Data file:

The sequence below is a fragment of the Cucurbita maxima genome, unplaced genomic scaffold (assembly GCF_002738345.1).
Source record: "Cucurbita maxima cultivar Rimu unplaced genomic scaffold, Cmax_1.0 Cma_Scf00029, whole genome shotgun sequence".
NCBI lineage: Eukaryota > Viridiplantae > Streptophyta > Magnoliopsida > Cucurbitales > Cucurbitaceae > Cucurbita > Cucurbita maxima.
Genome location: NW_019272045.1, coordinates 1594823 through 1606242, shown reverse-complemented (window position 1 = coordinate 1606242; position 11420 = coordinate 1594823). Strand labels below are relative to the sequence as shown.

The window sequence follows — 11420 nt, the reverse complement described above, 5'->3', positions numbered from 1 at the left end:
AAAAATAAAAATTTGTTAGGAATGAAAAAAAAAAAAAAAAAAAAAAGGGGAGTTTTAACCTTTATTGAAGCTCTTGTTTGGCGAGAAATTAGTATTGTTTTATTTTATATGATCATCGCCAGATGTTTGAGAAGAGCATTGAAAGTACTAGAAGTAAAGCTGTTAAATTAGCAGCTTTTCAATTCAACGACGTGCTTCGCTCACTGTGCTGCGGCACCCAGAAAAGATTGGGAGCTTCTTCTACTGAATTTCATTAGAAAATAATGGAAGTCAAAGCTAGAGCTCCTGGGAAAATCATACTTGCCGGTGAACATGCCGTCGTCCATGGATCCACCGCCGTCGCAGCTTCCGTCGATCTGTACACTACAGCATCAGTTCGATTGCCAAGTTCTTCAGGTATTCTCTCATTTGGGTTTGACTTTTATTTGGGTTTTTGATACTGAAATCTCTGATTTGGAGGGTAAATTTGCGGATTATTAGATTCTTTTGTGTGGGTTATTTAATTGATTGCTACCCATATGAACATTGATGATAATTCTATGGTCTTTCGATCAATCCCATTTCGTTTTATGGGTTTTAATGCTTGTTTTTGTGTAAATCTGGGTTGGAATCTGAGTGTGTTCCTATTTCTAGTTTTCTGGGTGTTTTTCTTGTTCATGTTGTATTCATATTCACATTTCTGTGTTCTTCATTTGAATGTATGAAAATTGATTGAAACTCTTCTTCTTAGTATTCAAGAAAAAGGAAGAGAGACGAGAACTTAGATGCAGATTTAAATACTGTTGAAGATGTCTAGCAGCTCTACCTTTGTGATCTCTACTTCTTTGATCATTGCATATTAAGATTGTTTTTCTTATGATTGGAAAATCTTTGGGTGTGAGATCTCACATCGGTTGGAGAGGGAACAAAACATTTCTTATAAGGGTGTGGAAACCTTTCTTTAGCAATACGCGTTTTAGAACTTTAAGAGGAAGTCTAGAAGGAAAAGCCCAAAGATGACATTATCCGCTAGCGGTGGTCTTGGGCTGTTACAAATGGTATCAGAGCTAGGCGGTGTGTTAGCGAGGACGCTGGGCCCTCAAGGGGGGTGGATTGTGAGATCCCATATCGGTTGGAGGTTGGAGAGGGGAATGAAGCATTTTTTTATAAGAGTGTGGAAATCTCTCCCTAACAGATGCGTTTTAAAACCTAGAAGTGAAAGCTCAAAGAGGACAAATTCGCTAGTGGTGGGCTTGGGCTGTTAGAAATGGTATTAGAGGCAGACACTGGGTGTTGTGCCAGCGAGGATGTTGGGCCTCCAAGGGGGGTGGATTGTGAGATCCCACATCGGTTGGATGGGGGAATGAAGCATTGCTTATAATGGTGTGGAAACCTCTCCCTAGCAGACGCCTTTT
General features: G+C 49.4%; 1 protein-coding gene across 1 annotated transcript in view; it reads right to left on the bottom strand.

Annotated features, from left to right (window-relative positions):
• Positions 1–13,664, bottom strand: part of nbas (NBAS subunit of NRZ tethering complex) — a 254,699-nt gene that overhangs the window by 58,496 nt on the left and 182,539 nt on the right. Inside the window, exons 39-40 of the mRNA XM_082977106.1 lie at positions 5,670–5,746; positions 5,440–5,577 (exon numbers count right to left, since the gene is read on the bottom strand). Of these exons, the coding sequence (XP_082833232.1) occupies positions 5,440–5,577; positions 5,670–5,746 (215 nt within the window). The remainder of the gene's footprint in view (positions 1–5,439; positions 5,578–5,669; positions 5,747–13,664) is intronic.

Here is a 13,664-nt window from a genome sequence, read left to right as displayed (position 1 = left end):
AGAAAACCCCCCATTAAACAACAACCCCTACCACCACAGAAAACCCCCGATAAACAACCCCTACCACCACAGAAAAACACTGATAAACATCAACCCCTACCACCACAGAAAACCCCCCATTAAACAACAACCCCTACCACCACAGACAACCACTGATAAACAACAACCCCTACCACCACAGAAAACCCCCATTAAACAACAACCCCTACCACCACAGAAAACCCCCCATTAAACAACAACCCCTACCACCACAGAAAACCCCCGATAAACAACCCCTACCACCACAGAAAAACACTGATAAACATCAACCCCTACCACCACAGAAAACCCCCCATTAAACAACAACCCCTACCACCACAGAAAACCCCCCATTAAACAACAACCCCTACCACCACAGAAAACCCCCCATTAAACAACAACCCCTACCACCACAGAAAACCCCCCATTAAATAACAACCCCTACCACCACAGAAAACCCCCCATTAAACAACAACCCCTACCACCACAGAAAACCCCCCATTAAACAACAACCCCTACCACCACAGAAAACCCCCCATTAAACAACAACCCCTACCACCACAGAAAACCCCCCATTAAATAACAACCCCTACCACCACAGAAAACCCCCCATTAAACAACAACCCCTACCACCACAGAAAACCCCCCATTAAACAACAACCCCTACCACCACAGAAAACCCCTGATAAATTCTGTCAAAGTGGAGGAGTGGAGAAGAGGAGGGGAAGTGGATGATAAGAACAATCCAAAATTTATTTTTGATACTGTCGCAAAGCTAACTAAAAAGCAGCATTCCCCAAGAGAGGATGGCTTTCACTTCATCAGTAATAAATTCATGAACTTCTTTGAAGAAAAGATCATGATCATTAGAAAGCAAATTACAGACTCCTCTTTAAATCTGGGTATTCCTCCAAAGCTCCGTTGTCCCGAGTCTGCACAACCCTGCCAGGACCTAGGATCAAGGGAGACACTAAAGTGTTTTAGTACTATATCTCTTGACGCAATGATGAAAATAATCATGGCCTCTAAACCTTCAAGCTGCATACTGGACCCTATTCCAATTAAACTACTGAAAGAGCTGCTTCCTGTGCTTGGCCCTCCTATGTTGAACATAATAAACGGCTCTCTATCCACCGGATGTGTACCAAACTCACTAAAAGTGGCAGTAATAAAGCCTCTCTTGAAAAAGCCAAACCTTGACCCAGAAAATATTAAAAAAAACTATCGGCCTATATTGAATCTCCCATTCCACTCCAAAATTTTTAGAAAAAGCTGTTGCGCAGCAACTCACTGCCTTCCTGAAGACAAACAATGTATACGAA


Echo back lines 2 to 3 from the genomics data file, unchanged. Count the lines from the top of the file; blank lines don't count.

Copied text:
Source record: "Cucurbita maxima cultivar Rimu unplaced genomic scaffold, Cmax_1.0 Cma_Scf00029, whole genome shotgun sequence".
NCBI lineage: Eukaryota > Viridiplantae > Streptophyta > Magnoliopsida > Cucurbitales > Cucurbitaceae > Cucurbita > Cucurbita maxima.